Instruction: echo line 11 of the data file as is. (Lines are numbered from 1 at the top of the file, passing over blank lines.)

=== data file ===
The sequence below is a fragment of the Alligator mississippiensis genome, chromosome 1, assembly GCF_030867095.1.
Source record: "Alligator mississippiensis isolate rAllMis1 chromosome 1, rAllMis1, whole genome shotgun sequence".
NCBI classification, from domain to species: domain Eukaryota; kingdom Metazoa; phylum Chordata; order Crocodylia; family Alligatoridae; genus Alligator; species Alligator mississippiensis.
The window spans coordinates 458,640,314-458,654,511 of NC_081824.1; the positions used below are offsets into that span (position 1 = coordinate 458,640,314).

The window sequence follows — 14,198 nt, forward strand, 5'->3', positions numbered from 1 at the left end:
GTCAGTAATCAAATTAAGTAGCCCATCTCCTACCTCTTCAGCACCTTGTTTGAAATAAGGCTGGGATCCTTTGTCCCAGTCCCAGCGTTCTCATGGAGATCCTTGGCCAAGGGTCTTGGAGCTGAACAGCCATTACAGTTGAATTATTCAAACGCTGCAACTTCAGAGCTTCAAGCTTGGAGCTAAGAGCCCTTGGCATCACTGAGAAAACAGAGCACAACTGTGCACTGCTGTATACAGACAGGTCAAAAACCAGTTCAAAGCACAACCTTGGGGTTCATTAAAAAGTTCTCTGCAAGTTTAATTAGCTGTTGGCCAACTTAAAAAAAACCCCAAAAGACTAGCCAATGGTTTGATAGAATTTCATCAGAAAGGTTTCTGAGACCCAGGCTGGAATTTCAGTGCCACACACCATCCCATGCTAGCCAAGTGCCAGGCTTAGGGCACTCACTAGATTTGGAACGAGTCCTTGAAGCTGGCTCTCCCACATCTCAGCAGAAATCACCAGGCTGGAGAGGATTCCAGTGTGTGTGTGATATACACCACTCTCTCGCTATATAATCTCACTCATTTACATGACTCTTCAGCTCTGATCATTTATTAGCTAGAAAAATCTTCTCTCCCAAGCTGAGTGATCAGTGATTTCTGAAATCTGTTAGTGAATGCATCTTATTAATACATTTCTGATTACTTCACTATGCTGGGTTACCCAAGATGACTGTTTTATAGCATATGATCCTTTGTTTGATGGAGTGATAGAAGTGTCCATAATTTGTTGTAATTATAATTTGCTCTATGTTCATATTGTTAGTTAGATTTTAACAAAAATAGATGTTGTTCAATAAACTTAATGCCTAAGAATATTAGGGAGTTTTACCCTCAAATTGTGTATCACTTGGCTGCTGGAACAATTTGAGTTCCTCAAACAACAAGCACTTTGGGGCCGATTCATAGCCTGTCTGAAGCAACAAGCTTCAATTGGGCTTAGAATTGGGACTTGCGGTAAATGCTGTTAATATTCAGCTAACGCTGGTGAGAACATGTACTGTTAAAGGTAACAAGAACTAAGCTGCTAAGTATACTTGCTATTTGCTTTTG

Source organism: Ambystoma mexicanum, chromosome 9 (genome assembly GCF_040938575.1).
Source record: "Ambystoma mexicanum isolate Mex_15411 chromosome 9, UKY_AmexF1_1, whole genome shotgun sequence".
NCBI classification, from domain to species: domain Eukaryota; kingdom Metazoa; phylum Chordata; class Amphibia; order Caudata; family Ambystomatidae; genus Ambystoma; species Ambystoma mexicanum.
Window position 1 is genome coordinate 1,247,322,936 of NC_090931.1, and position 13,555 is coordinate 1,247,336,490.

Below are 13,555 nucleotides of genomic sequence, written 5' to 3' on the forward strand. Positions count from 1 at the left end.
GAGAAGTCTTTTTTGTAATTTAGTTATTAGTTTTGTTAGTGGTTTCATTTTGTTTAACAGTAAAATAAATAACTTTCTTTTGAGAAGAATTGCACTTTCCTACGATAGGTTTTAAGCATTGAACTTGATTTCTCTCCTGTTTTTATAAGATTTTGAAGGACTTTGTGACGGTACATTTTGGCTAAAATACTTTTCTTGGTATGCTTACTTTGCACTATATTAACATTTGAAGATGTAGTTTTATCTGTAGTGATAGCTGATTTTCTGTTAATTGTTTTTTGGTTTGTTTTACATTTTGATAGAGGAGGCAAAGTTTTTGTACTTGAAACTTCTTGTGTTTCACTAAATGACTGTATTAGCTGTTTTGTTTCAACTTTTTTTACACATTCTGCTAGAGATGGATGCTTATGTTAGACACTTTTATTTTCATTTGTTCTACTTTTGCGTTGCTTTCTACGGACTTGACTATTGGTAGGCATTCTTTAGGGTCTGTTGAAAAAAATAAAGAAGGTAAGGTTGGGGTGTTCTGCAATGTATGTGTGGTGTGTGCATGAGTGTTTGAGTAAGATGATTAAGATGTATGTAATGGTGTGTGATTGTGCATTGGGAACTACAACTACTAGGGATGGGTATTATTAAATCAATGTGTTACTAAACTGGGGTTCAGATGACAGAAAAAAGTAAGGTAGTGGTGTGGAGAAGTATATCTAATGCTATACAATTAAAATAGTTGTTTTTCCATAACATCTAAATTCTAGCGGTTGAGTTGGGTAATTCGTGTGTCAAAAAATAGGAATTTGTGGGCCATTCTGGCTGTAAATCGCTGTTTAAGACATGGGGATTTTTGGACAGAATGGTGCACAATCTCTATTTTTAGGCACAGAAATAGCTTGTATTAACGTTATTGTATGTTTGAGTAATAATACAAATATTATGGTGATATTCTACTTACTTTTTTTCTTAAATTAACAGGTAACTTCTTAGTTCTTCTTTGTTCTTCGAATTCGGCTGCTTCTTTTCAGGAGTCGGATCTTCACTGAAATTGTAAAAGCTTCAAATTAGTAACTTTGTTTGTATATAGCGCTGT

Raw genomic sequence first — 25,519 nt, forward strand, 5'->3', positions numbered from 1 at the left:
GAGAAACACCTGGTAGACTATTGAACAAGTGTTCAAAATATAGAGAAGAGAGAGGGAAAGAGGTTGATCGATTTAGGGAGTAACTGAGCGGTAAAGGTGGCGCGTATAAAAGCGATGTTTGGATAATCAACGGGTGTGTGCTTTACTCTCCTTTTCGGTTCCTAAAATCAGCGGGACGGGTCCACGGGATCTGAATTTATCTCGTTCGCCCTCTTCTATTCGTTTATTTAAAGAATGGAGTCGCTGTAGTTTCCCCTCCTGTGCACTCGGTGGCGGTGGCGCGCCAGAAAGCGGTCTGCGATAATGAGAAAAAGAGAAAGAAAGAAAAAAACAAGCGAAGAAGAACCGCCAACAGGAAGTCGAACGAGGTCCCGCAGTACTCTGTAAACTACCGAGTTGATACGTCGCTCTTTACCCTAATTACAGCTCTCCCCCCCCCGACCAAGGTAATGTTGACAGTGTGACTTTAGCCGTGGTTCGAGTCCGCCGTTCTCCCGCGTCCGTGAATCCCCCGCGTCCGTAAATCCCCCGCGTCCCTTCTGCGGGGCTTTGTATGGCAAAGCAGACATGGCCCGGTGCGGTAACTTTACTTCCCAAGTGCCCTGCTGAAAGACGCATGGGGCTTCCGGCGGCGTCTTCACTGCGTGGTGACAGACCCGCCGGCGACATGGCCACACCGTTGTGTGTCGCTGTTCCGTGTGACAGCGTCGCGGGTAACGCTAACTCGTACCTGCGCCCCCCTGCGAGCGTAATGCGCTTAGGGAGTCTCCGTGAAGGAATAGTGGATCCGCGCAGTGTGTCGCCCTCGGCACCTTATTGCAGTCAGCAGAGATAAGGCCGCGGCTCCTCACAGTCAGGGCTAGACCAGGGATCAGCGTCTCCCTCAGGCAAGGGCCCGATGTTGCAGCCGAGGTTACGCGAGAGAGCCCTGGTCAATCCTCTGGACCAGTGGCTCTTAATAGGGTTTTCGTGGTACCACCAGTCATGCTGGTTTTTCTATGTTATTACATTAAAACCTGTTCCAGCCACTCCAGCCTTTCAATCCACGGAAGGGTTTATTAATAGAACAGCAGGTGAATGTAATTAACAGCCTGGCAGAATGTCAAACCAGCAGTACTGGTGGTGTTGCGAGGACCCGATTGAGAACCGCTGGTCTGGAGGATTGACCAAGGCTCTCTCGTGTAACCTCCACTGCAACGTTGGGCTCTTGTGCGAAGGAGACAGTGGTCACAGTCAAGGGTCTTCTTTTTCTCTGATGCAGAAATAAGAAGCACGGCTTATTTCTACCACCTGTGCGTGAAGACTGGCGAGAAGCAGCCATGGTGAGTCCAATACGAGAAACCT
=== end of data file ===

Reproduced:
Below are 13,555 nucleotides of genomic sequence, written 5' to 3' on the forward strand. Positions count from 1 at the left end.